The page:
Inklings of early man

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The new David H. Koch Hall of Human Origins at the Smithsonian National Museum of Natural History in Washington D. C. explores the history of human evolution over millions of years as our ancestors adapted to a changing world. Here’s a look at some of the items on view.
Via Wall Street Journal.

And here is the website for the exhibition.

I’d love to see this exhibition. One thing that strikes me, though, from looking at sculptures and reconstructions made for this exhibition on the website is that they are all very rough guesses at what our ancestors may have looked like, and not definitive at all, yet rendered in a level of detail that the scientific material does not warrant. Since we are spoiled with films and TV-productions of high detail and computer generated graphics, we want to see such detailed images at this kind of exhibition, and the people behind it have decided to go for an ultra-realistic look, much like modern science fiction and fantasy films, and I can understand why. What kid today, spoiled from our exaggerated and highly detailed graphic environment would be impressed by a tiny broken bone flute?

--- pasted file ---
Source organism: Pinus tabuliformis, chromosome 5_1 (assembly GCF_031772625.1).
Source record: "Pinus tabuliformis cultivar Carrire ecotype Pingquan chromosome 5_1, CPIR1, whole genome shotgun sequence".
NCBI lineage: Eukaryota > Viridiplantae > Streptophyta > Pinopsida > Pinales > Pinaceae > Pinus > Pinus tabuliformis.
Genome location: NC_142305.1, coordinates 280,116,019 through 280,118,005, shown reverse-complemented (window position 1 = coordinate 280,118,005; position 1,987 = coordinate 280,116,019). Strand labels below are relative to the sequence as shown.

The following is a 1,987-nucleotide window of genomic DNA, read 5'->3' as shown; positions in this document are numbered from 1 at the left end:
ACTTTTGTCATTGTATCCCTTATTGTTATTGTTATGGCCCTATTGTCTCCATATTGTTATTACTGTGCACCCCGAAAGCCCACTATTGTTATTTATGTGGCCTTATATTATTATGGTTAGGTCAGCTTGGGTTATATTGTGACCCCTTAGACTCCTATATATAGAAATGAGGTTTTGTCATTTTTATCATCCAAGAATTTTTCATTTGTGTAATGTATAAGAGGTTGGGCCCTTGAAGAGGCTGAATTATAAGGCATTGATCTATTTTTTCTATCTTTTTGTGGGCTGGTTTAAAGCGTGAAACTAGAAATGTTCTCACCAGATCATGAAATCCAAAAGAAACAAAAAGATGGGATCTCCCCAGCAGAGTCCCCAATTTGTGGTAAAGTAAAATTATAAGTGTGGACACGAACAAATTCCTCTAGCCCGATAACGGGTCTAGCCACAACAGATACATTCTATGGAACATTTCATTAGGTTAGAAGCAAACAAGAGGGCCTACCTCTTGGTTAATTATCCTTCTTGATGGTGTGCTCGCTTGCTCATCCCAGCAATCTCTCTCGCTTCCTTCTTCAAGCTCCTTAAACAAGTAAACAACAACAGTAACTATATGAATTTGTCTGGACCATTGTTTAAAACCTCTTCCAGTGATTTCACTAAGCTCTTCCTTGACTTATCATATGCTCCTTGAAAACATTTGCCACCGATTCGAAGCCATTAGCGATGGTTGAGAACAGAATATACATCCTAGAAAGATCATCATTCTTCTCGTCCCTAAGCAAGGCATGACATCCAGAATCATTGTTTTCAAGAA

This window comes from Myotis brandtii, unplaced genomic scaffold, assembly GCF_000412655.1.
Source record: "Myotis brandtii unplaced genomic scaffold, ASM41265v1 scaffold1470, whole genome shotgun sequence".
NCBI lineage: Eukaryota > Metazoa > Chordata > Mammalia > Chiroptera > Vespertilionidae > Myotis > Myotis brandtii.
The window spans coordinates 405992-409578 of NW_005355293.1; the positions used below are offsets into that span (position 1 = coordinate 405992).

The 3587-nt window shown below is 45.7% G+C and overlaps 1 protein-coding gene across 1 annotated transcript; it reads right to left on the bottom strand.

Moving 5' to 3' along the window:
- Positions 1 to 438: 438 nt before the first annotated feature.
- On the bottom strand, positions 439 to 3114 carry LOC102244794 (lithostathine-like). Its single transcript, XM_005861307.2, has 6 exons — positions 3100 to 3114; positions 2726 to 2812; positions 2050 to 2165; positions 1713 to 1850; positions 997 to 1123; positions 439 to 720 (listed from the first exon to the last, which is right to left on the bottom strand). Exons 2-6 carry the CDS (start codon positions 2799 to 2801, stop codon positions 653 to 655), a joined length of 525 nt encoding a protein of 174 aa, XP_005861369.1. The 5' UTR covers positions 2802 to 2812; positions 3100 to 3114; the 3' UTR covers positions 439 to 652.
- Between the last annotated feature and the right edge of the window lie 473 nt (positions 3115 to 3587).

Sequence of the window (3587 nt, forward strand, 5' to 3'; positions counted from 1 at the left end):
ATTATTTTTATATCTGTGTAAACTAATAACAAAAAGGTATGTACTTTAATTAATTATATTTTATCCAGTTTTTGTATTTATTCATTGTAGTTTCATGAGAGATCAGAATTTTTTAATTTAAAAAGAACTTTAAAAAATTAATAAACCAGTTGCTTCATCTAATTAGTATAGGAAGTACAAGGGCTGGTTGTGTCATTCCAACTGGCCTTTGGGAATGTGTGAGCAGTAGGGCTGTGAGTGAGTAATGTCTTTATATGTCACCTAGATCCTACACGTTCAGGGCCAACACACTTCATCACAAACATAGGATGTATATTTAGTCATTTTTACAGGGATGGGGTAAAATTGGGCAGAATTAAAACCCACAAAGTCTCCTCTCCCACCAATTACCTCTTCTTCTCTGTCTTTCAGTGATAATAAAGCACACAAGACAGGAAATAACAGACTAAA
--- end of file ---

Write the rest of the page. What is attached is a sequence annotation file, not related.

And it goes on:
In fact, the less spectacular items on display are the most interesting: artefacts, like the bone flute, faded cave painting fragments, tools and jewelry tell us that these people were very much like us, and that they were occupied with similar intellectual activities. I fear that the Hollywood-like contemporary constructions at this exhibit will look outdated in just a few years, much like exhibits on natural history from the 50’s and 60’s look to us today.

Jonas Qvale/Hornorkesteret

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